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Born Ruffians could be considered one of the ‘big boys’ of the Toronto indie scene. Originally from Midland, Ontario, the band moved to Toronto in 2004 and have been steadily increasing in popularity. Their discography has progressed from impassioned wailings such as I Need a Life from their debut album Red, Yellow, and Blue to semi-dance numbers such as Permanent Hesitation from their latest release Birthmarks. Additionally, Born Ruffians have been known to be a part of many unique shows in the city. They’ve played a free show at Yonge-Dundas for NXNE, an acoustic performance featuring members Luke Lalonde and Mitch DeRosier at Tiny Record Shop for ‘Record Store Day,’ as well as three back-to-back ‘DJ sets’ at The Piston, which turned out to be an entire set filled with new songs from their upcoming album. It’s no wonder Toronto loves them.
They’re unapologetically loud, and they don’t care if you love or hate their music. PUP, formerly known as Topanga, is a four-piece punk rock band that emerged to the scene in 2011 and released their self-titled debut album in 2013. The songs are anthemic without being too cheesy, and catchy without being too poppy. And to show their Canadian/Torontonian roots, they titled one of their songs Yukon, and another DVP — yes, that’s correct — the Don Valley Parkway. To make things even better, they typically close their sets with a Beastie Boys cover. Punk is certainly not dead.
Founded in 2012, The Beaches is an all-female rock band named after the east end Toronto neighborhood where the members reside. The band’s sound is similar – albeit, a bit tamer – to that of feminist punk bands associated with the Riot grrrl movement, but is still mainstream enough to cite HAIM as an influence. They may not be quite as angry, but they certainly have the spunk to make up for it. Their most recent EP Heights, released in 2014, already shows a more mature melodic progression than their 2013 self-titled debut. Fun fact: these girls are barely past the age of 18.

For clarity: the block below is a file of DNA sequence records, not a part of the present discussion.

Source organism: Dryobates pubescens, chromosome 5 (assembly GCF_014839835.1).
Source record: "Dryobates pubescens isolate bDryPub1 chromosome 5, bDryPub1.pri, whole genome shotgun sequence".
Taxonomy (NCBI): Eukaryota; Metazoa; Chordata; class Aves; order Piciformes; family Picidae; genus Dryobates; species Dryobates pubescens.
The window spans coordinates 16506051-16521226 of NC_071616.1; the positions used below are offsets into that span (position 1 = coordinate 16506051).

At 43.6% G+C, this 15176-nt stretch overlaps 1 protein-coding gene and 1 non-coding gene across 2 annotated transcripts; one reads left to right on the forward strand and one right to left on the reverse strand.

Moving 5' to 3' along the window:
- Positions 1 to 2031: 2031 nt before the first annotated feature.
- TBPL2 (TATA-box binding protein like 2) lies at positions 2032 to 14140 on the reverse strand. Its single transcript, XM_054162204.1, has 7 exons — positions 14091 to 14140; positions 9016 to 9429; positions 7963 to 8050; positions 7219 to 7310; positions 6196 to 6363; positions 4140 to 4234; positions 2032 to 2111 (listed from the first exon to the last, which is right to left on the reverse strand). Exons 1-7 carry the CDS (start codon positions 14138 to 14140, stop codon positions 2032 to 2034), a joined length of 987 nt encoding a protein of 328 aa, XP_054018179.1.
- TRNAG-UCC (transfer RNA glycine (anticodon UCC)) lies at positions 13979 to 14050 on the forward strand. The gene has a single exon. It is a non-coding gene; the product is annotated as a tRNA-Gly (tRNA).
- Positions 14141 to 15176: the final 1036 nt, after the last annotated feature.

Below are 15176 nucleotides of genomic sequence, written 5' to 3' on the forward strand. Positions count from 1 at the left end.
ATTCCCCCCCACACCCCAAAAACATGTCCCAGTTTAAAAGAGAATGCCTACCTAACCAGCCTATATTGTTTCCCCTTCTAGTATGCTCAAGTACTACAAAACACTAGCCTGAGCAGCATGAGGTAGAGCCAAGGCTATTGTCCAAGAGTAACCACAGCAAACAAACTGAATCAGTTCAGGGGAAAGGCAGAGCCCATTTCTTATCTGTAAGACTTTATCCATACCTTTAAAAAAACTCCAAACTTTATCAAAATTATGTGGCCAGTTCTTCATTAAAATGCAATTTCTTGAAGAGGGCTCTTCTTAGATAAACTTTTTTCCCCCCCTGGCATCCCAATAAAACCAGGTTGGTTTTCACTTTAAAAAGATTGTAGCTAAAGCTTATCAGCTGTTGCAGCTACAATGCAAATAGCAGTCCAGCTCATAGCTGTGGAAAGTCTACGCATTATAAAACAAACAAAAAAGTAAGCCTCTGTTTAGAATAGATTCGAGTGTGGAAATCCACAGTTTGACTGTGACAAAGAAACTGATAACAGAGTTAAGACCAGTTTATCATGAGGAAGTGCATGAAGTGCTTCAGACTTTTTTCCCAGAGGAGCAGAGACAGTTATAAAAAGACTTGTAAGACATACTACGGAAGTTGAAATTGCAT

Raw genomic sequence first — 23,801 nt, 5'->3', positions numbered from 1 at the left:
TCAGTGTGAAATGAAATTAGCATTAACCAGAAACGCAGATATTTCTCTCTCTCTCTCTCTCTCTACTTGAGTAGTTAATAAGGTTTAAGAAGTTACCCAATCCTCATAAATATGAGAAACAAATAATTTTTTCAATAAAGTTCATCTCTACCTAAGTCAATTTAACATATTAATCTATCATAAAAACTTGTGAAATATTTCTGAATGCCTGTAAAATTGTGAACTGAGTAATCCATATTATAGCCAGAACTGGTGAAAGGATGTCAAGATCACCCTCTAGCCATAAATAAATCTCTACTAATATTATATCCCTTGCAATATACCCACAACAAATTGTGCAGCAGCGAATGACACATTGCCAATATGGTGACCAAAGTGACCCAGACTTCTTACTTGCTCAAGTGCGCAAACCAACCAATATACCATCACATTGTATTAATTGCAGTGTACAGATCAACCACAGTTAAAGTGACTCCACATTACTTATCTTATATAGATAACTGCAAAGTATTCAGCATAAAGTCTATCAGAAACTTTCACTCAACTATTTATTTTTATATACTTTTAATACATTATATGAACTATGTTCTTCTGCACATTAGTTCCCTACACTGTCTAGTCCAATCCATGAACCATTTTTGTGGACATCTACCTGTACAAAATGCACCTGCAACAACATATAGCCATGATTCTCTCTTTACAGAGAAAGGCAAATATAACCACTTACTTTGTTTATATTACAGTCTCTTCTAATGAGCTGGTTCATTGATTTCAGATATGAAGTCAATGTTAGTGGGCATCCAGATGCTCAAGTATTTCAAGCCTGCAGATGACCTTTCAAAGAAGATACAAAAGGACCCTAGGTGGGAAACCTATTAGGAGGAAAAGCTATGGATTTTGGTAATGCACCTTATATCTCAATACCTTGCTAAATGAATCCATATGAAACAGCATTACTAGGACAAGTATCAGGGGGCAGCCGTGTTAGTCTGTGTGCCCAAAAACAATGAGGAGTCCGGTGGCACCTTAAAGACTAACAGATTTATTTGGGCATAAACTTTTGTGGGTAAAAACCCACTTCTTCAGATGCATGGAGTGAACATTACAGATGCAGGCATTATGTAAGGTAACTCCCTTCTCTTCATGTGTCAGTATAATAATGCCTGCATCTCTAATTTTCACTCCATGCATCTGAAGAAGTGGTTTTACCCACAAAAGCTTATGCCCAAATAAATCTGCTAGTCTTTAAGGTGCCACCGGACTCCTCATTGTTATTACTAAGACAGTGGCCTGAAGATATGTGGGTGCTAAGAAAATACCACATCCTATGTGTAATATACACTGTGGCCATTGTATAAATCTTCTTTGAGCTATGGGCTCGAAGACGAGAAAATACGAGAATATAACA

DIANA is a collaboration between local musicians Joseph Shabason, Kieran Adams and Carmen Elle. Shabason and Adams got their start as members of Everything All the Time, and Elle was shredding guitar for the two-piece band Army Girls. When the former broke up, Shabason and Adams devoted their time experimenting with new pop-synth sounds and invited Elle to sing. Initially intended as a single studio project, the popularity of their songs have inspired them to continue onward as a band. DIANA’s sound is cool, smooth, and seductive. Elle’s whispering vocals are reminiscent of 80’s pop music, which matches perfectly with the romantic and vulnerable lyrics, and you can even find a few saxophone solos included in their songs. As a testament to their musicianship, DIANA’s 2014 NXNE sets showcased the band improvising their album in two ways: the first night as an ethereal, ambient wonderland and the second night as a techno, house infusion.
Hooded Fang emerged into the Toronto indie scene in 2007 as a six-piece band that wielded unconventional instruments such as the trumpet, trombone and the glockenspiel, and featured both a male and female vocalist. This led to sun-kissed pop melodies that drew comparisons to Broken Social Scene. Over the years, the band dropped the extra instrumentation and vocalist, and opted for a discordant surf rock sound driven by twangy guitars akin to The Drums. Their latest album Gravez, released in 2013, is a reflection of the change. And yes, their name is a reference to the Jacob Two-Two series.